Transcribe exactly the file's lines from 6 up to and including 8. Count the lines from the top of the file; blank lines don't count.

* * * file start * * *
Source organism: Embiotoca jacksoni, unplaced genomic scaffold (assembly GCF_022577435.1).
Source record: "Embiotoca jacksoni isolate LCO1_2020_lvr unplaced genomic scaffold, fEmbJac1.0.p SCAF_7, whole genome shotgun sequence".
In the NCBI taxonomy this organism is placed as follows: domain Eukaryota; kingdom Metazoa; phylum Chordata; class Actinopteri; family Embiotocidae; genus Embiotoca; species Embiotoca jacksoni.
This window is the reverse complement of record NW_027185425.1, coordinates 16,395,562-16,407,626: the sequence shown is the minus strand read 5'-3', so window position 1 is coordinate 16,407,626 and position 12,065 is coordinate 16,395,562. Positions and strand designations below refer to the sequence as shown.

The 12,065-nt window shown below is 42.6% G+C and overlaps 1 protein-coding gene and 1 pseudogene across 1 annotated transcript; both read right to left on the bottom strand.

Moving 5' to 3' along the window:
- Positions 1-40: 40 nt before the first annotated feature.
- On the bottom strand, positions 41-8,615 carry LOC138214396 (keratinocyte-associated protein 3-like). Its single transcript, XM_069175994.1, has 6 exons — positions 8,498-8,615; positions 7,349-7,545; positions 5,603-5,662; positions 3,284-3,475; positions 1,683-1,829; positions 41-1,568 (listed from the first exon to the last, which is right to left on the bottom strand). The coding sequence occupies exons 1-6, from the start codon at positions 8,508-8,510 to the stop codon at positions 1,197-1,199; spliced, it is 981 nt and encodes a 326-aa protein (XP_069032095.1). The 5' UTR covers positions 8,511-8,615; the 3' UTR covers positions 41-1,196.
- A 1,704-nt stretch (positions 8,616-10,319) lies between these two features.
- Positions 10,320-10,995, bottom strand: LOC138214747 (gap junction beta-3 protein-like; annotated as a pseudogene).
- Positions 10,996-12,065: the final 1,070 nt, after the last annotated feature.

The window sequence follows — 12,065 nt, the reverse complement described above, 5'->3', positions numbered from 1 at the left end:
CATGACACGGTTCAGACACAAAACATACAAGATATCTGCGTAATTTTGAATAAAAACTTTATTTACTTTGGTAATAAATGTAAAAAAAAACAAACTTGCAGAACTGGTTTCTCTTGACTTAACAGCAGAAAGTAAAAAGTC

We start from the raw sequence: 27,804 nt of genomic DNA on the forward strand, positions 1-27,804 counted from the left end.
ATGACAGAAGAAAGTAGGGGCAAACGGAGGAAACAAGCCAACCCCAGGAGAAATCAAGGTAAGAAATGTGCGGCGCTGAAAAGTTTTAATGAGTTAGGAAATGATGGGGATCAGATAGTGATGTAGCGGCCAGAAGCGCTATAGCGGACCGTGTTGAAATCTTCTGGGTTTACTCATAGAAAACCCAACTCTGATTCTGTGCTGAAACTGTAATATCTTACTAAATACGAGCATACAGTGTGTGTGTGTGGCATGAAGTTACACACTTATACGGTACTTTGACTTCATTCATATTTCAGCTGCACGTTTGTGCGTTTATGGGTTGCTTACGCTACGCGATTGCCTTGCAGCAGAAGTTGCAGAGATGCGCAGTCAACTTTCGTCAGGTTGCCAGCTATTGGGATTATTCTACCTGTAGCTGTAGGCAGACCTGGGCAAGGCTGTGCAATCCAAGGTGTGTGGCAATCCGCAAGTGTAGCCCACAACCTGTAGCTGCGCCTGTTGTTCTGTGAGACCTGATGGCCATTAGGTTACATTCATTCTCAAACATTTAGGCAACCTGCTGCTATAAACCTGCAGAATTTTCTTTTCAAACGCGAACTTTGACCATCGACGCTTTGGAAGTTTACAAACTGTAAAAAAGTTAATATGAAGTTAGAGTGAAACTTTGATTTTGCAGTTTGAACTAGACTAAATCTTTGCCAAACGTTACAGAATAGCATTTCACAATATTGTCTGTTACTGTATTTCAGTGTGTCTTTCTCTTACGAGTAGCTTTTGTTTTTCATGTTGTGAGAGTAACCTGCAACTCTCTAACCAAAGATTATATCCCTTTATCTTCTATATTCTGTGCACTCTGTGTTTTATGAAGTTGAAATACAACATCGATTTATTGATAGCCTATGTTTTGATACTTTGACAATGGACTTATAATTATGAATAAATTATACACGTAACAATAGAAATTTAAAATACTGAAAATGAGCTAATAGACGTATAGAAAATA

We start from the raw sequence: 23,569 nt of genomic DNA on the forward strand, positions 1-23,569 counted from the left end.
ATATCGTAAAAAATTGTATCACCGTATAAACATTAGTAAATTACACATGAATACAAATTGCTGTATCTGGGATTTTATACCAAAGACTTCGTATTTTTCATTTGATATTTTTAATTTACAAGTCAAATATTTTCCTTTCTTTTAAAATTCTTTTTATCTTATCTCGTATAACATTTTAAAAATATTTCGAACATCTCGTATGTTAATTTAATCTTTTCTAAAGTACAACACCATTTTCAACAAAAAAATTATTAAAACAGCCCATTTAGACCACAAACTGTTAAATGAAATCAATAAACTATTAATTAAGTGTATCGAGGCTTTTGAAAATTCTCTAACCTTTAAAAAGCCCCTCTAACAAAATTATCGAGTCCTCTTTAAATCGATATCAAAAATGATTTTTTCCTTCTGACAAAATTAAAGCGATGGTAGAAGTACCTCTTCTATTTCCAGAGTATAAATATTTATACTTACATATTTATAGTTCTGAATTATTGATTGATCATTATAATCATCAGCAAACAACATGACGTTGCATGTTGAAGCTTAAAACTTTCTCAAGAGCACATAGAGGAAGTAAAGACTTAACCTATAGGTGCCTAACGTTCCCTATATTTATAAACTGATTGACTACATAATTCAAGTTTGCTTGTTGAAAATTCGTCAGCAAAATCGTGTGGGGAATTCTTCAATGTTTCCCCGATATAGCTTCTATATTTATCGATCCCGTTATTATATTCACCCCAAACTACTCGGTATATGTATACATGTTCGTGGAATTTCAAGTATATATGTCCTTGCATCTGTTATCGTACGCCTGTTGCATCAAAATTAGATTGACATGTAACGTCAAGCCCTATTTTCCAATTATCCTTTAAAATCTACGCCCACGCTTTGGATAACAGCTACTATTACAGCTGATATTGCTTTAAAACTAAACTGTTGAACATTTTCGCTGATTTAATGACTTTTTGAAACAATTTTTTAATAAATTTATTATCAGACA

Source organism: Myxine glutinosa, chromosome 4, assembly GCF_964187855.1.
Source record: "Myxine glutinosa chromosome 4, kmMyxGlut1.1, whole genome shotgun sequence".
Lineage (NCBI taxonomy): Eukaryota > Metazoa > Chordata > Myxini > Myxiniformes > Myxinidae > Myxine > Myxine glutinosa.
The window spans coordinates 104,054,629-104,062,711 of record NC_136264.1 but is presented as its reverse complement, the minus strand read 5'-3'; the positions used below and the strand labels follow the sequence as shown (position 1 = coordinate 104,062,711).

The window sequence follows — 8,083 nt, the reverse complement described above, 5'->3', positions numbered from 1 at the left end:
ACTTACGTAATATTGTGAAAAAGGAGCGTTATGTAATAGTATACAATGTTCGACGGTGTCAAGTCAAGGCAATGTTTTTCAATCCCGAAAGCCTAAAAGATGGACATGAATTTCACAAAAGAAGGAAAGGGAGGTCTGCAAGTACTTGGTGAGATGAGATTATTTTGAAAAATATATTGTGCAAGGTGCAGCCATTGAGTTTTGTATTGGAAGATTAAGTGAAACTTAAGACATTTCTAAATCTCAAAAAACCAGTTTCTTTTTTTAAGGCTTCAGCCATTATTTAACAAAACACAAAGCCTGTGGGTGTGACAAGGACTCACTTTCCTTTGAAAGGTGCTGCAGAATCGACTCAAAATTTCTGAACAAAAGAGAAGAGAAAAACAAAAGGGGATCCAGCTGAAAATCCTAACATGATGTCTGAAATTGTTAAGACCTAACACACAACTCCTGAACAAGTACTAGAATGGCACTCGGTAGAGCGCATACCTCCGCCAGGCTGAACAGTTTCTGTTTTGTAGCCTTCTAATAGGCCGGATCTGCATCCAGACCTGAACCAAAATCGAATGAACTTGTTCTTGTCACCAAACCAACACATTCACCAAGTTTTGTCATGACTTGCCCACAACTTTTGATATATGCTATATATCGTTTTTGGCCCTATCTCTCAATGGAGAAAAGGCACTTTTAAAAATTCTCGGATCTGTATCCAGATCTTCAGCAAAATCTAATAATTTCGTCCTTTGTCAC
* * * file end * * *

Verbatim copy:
Moving 5' to 3' along the window:
- Positions 1-40: 40 nt before the first annotated feature.
- On the bottom strand, positions 41-8,615 carry LOC138214396 (keratinocyte-associated protein 3-like). Its single transcript, XM_069175994.1, has 6 exons — positions 8,498-8,615; positions 7,349-7,545; positions 5,603-5,662; positions 3,284-3,475; positions 1,683-1,829; positions 41-1,568 (listed from the first exon to the last, which is right to left on the bottom strand). The coding sequence occupies exons 1-6, from the start codon at positions 8,508-8,510 to the stop codon at positions 1,197-1,199; spliced, it is 981 nt and encodes a 326-aa protein (XP_069032095.1). The 5' UTR covers positions 8,511-8,615; the 3' UTR covers positions 41-1,196.